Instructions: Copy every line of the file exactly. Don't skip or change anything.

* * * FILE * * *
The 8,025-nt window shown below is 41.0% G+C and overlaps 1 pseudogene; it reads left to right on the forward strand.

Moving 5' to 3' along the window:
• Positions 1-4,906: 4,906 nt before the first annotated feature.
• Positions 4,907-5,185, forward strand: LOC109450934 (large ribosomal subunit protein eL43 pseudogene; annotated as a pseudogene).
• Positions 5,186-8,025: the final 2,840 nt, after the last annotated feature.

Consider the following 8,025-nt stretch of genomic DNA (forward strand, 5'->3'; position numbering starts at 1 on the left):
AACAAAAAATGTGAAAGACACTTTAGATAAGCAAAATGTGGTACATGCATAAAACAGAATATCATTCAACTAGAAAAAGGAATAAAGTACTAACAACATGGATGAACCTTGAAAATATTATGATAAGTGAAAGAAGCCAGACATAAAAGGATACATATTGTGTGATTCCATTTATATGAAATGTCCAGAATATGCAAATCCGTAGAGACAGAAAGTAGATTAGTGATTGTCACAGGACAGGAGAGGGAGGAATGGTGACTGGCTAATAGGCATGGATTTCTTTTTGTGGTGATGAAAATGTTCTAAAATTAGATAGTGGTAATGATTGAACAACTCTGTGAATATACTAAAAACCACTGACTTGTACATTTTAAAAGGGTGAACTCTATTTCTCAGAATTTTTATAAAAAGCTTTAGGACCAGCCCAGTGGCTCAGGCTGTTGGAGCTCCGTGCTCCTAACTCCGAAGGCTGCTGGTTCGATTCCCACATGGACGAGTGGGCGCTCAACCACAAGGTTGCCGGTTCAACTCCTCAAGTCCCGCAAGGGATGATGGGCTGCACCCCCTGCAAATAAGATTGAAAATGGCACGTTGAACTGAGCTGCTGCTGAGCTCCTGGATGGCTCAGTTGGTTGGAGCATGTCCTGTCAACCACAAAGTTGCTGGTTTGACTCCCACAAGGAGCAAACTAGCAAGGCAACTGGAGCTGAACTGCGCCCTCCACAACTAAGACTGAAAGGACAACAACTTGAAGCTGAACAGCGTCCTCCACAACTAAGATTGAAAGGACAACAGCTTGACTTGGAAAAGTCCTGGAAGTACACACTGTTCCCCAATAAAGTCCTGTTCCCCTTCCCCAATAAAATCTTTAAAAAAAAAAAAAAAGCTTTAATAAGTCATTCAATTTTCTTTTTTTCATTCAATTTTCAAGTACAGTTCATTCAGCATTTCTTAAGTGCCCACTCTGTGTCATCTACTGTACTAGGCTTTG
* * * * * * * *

The 8,025-nt window shown below is 41.0% G+C and overlaps 1 pseudogene; it reads left to right on the forward strand.

Moving 5' to 3' along the window:
• Positions 1-4,906: 4,906 nt before the first annotated feature.
• Positions 4,907-5,185, forward strand: LOC109450934 (large ribosomal subunit protein eL43 pseudogene; annotated as a pseudogene).
• Positions 5,186-8,025: the final 2,840 nt, after the last annotated feature.

Consider the following 8,025-nt stretch of genomic DNA (forward strand, 5'->3'; position numbering starts at 1 on the left):
AACAAAAAATGTGAAAGACACTTTAGATAAGCAAAATGTGGTACATGCATAAAACAGAATATCATTCAACTAGAAAAAGGAATAAAGTACTAACAACATGGATGAACCTTGAAAATATTATGATAAGTGAAAGAAGCCAGACATAAAAGGATACATATTGTGTGATTCCATTTATATGAAATGTCCAGAATATGCAAATCCGTAGAGACAGAAAGTAGATTAGTGATTGTCACAGGACAGGAGAGGGAGGAATGGTGACTGGCTAATAGGCATGGATTTCTTTTTGTGGTGATGAAAATGTTCTAAAATTAGATAGTGGTAATGATTGAACAACTCTGTGAATATACTAAAAACCACTGACTTGTACATTTTAAAAGGGTGAACTCTATTTCTCAGAATTTTTATAAAAAGCTTTAGGACCAGCCCAGTGGCTCAGGCTGTTGGAGCTCCGTGCTCCTAACTCCGAAGGCTGCTGGTTCGATTCCCACATGGACGAGTGGGCGCTCAACCACAAGGTTGCCGGTTCAACTCCTCAAGTCCCGCAAGGGATGATGGGCTGCACCCCCTGCAAATAAGATTGAAAATGGCACGTTGAACTGAGCTGCTGCTGAGCTCCTGGATGGCTCAGTTGGTTGGAGCATGTCCTGTCAACCACAAAGTTGCTGGTTTGACTCCCACAAGGAGCAAACTAGCAAGGCAACTGGAGCTGAACTGCGCCCTCCACAACTAAGACTGAAAGGACAACAACTTGAAGCTGAACAGCGTCCTCCACAACTAAGATTGAAAGGACAACAGCTTGACTTGGAAAAGTCCTGGAAGTACACACTGTTCCCCAATAAAGTCCTGTTCCCCTTCCCCAATAAAATCTTTAAAAAAAAAAAAAAAGCTTTAATAAGTCATTCAATTTTCTTTTTTTCATTCAATTTTCAAGTACAGTTCATTCAGCATTTCTTAAGTGCCCACTCTGTGTCATCTACTGTACTAGGCTTTG